“Surely it is the wish of the Greeks to make thee the most despised of all kings, great Agamemnon,” he said, “for like young children or mourning women do they wail that they must go home. Nine years have we stayed in this land, and small wonder is it that we long for our homes again. Yet shameful would it be to wait so long and to return with empty hands. Be of good heart, my friends, and wait a little, for surely Troy shall be ours. Do ye forget, on the day that we set sail for Troyland, the mighty portent that we saw? As we offered sacrifices to the gods beneath a fair plane-tree whence flowed clear water, a snake, blood-red on the back and dreadful to look upon, glided from beneath the altar and darted to the tree. On the tree’s topmost bough was a sparrow’s nest, and in it eight tender nestlings, over which the mother bird spread her wings. Pitifully did the little ones cheep as the snake swallowed them all, and pitifully cried the mother as she fluttered over her nestlings. But of her, too, did the snake lay hold, coiling himself round her and crushing her life out. Then did the god who sent this sign show us that a sign from the gods in truth it was, for he turned the snake into stone. And Chalcas, our soothsayer, told us then the meaning of the sign. ‘Nine years,’ said he—for nine birds did the snake slay—’shall ye fight in Troyland, but in the tenth year the city shall fall before you.’ So then, let us abide here, until we have taken the great city!”
When Odysseus had ceased to speak, the Greeks shouted aloud, until the ships echoed the praises of the goodly Odysseus.
Then said Agamemnon:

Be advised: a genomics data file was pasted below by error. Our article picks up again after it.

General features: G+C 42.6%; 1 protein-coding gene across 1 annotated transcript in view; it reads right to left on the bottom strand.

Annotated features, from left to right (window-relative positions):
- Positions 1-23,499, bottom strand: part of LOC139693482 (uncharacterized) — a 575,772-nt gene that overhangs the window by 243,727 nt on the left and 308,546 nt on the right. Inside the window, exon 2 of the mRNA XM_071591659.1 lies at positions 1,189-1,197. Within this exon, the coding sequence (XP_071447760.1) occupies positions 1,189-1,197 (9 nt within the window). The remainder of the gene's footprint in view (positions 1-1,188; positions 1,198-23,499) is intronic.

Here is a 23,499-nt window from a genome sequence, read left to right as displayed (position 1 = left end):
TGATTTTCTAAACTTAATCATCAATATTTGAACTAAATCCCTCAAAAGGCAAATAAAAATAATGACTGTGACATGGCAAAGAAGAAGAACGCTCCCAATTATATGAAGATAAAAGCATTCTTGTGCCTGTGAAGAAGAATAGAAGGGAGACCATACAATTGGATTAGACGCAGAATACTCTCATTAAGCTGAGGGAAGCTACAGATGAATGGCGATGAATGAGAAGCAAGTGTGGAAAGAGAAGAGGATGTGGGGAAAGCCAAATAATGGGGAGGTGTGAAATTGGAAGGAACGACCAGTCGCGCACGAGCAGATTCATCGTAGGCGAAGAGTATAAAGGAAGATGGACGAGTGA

“Go now, all of you, and eat, that ye may be ready for battle. Let each man sharpen well his spear and see to his shield, and see to it that the horses are well fed and the chariots prepared. And whomsoever I see minded to stay far away from the fight, beside the ships here by the sea, for him shall there be no hope hereafter, but he shall be food for dogs and for birds of prey.”
And when Agamemnon had spoken, the shouts of the Greeks were as the thunder of mighty breakers on a reef when the winds blow high.
Quickly then they scattered, and kindled fires, and made their evening meal, and offered sacrifices to the gods, praying for escape from death in the coming battle.
To Zeus did Agamemnon offer his sacrifice and to the mighty god he prayed:
“Great Zeus, god of the storm-cloud, let not the sun set nor the darkness fall until I have laid low the palaces of Troy and burned down its walls with fire.”
So he prayed, but as yet Zeus heeded not his prayer. Then did the Greeks gather themselves together to battle, and among them went the bright-eyed Athene, urging on each one, and rousing in each man’s heart the joy of strength and of battle.
As the red and golden blaze of a fire that devours a mighty forest is seen from afar, so was seen from afar the dazzling gleam of their bronze armor as they marched.